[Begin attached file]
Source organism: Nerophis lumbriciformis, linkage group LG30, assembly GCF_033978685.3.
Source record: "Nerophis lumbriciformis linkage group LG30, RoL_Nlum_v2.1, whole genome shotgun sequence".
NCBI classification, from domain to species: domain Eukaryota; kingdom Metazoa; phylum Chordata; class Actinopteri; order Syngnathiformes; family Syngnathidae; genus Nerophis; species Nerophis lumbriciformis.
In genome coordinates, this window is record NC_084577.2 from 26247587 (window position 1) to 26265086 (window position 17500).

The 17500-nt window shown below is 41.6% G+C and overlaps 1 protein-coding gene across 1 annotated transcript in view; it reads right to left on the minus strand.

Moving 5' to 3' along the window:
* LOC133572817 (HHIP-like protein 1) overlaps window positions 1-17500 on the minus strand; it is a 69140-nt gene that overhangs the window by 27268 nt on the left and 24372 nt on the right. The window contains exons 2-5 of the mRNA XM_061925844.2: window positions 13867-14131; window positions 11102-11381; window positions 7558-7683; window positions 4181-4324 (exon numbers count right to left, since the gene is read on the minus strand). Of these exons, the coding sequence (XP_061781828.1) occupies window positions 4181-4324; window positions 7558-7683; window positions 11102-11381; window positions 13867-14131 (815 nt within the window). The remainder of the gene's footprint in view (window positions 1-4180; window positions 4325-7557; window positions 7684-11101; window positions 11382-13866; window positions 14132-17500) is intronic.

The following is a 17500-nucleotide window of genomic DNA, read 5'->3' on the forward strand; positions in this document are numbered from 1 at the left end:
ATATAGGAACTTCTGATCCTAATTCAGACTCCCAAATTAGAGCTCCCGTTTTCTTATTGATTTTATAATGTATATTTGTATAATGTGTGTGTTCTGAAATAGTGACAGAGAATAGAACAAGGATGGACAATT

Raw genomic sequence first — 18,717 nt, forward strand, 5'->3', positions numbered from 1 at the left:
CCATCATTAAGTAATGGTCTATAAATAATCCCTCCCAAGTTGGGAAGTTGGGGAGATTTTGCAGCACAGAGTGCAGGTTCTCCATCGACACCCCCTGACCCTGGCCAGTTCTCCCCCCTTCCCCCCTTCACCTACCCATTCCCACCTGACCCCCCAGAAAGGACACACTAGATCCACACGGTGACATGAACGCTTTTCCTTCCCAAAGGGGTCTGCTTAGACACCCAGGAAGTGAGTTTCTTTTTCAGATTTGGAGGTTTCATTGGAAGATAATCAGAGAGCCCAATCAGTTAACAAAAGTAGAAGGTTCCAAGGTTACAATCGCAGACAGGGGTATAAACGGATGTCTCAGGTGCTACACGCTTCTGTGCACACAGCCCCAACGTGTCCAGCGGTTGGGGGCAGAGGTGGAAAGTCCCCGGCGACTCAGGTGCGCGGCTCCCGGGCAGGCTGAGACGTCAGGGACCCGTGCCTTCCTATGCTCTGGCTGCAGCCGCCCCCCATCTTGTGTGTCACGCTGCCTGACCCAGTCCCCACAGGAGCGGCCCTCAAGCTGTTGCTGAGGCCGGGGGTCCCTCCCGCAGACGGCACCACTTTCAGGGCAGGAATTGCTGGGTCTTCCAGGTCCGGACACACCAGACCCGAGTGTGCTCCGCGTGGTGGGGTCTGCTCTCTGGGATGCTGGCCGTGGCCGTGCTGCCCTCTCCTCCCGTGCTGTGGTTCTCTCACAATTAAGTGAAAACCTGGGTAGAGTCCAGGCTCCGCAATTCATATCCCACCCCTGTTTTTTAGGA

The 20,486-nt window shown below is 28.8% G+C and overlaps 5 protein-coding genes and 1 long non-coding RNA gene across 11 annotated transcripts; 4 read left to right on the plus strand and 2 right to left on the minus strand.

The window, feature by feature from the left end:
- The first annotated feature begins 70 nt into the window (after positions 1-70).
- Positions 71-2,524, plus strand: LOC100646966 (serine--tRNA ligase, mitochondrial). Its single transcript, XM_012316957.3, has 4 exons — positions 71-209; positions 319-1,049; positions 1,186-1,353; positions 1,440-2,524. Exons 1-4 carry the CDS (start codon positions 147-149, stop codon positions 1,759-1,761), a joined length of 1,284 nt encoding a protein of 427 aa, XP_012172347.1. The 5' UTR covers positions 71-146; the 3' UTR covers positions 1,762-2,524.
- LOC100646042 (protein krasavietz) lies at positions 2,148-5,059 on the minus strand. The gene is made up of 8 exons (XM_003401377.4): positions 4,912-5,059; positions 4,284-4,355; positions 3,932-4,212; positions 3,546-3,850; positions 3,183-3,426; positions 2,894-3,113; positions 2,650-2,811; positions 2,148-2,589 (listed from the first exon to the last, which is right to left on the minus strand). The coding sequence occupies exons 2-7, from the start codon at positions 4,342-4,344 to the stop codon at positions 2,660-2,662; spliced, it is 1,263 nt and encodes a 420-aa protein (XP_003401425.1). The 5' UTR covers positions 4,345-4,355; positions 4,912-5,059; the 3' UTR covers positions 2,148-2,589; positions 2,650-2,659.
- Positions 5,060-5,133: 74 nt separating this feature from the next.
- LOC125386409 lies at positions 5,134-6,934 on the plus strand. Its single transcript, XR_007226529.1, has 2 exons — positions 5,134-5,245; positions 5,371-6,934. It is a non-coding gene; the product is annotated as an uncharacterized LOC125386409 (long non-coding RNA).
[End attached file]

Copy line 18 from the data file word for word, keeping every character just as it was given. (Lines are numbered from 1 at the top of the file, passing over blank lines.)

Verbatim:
- LOC125386409 lies at positions 5,134-6,934 on the plus strand. Its single transcript, XR_007226529.1, has 2 exons — positions 5,134-5,245; positions 5,371-6,934. It is a non-coding gene; the product is annotated as an uncharacterized LOC125386409 (long non-coding RNA).